The internet provides us with a multitude of ways of interacting with one another. In discussions about how technological innovations impact and shape our interpersonal interactions, there is a tendency to assume that encountering people online is essentially different to encountering people offline. Yet, individuals report feeling a sense of togetherness with one another online that echoes offline descriptions. I consider how we can understand people’s experiences of being together with others online, at least in certain instances, as arising out (...)
    Direct download (3 more)  
     
    Export citation  
     
    Bookmark   32 citations  
  8. Loneliness and absence in psychopathology.Joel Krueger, Lucy Osler & Tom Roberts - 2023 - Topoi 42 (5):1-16.
    Loneliness is a near-universal experience. It is particularly common for individuals with (so-called) psychopathological conditions or disorders. In this paper, we explore the experiential character of loneliness, with a specific emphasis on how social goods are experienced as absent in ways that involve a diminished sense of agency and recognition. We explore the role and experience of loneliness in three case studies: depression, anorexia nervosa, and autism. We demonstrate that even though experiences of loneliness might be common to many psychopathologies, (...)
    Direct download (6 more)  
     
    Export citation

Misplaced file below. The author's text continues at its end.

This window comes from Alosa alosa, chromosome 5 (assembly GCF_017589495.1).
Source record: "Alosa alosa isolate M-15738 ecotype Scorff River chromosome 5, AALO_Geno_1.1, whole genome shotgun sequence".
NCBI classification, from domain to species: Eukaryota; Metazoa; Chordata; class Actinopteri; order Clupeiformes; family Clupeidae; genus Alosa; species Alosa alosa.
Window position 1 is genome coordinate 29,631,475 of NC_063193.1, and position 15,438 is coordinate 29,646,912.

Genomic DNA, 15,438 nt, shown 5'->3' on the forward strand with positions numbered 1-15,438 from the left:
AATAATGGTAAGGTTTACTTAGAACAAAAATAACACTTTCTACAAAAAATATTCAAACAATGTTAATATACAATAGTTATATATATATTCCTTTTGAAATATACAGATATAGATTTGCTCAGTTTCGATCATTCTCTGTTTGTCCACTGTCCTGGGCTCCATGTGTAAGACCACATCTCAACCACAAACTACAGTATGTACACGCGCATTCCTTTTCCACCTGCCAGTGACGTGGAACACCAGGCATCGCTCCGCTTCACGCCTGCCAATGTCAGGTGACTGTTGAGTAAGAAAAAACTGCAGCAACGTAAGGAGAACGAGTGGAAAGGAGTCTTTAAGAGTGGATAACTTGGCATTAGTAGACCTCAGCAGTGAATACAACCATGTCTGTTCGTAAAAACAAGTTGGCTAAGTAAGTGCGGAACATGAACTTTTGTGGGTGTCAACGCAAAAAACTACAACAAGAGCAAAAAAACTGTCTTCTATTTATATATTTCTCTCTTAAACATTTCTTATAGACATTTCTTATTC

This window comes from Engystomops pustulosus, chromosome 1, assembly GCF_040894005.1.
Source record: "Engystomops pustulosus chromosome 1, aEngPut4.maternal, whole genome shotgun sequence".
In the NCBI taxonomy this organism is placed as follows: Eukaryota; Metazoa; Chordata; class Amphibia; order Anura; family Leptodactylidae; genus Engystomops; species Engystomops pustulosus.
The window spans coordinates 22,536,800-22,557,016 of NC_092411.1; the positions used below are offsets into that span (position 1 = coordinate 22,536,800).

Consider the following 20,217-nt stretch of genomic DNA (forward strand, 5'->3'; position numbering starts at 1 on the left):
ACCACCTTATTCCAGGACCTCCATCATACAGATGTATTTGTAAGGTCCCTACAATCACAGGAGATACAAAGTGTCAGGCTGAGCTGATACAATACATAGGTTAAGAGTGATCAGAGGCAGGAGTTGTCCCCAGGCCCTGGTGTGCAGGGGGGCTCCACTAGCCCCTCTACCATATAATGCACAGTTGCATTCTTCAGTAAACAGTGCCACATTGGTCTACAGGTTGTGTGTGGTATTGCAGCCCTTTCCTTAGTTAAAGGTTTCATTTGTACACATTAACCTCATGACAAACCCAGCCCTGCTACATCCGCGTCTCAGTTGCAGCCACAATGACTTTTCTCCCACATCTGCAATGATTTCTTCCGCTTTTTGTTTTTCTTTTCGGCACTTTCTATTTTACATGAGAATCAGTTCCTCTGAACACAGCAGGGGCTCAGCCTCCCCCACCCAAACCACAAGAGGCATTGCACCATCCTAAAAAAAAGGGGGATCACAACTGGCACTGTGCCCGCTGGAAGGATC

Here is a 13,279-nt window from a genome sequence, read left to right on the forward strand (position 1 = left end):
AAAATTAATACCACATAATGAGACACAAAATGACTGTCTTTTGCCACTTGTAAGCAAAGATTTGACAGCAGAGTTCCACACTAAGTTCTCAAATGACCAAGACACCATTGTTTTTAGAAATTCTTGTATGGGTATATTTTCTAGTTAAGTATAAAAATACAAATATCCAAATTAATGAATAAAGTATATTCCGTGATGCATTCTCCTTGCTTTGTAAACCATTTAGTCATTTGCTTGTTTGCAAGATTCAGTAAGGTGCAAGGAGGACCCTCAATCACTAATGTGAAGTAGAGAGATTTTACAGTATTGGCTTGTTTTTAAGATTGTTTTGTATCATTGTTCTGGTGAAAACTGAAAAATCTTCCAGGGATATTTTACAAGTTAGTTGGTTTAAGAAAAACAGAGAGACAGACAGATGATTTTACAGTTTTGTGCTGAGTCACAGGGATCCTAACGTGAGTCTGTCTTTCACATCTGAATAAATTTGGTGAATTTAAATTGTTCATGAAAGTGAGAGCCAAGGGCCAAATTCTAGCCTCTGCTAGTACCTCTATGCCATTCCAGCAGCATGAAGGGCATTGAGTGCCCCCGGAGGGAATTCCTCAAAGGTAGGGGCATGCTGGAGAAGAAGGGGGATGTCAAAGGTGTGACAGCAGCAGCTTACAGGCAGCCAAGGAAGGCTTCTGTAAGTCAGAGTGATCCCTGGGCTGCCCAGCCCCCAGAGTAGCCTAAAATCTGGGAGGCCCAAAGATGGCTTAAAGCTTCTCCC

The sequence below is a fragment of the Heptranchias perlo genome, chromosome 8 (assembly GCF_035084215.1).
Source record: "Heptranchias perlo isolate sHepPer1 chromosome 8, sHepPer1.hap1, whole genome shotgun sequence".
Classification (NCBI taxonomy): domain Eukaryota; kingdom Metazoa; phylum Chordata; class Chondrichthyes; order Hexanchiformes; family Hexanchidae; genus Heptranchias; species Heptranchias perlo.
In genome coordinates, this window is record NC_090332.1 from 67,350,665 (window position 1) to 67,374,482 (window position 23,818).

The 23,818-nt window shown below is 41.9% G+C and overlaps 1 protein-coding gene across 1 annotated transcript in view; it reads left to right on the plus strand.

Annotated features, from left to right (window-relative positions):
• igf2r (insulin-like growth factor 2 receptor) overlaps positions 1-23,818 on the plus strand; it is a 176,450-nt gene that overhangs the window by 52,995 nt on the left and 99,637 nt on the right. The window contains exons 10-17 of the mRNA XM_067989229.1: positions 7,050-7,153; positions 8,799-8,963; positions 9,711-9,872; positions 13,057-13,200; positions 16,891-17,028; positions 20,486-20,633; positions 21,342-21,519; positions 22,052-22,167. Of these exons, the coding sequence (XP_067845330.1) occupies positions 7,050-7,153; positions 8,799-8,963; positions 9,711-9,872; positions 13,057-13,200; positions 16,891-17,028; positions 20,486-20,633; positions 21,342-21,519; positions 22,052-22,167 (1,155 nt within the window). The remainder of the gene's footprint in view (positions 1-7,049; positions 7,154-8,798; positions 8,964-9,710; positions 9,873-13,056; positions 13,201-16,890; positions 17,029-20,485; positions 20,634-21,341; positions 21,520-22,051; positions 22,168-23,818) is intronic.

Bookmark   5 citations  
  9. Controlling the Noise: A Phenomenological Account of Anorexia Nervosa and the Threatening Body.Lucy Osler - 2021 - Philosophy, Psychiatry, and Psychology 28 (1):41-58.
    Anorexia Nervosa (AN) is a complex disorder characterised by self-starvation, an act of self-destruction. It is often described as a disorder marked by paradoxes and, despite extensive research attention, is still not well understood. Much AN research focuses upon the distorted body image that individuals with AN supposedly experience. However, based upon reports from individuals describing their own experience of AN, I argue that their bodily experience is much more complex than this focus might lead us to believe. Such research (...)
    Direct download (3 more)  
     
    Export citation  
     
    Bookmark   12 citations  
  10. Social Doubt.Tom Roberts & Lucy Osler - 2023 - Journal of the American Philosophical Association (1):1-18.
    We introduce two concepts—social certainty and social doubt—that help to articulate a variety of experiences of the social world, such as shyness, self-consciousness, culture shock, and anxiety. Following Carel's (2013) analysis of bodily doubt, which explores how a person's tacit confidence in the workings of their body can be disrupted and undermined in illness, we consider how an individual's faith in themselves as a social agent, too, can be compromised or lost, thus altering their experience of what is afforded by (...)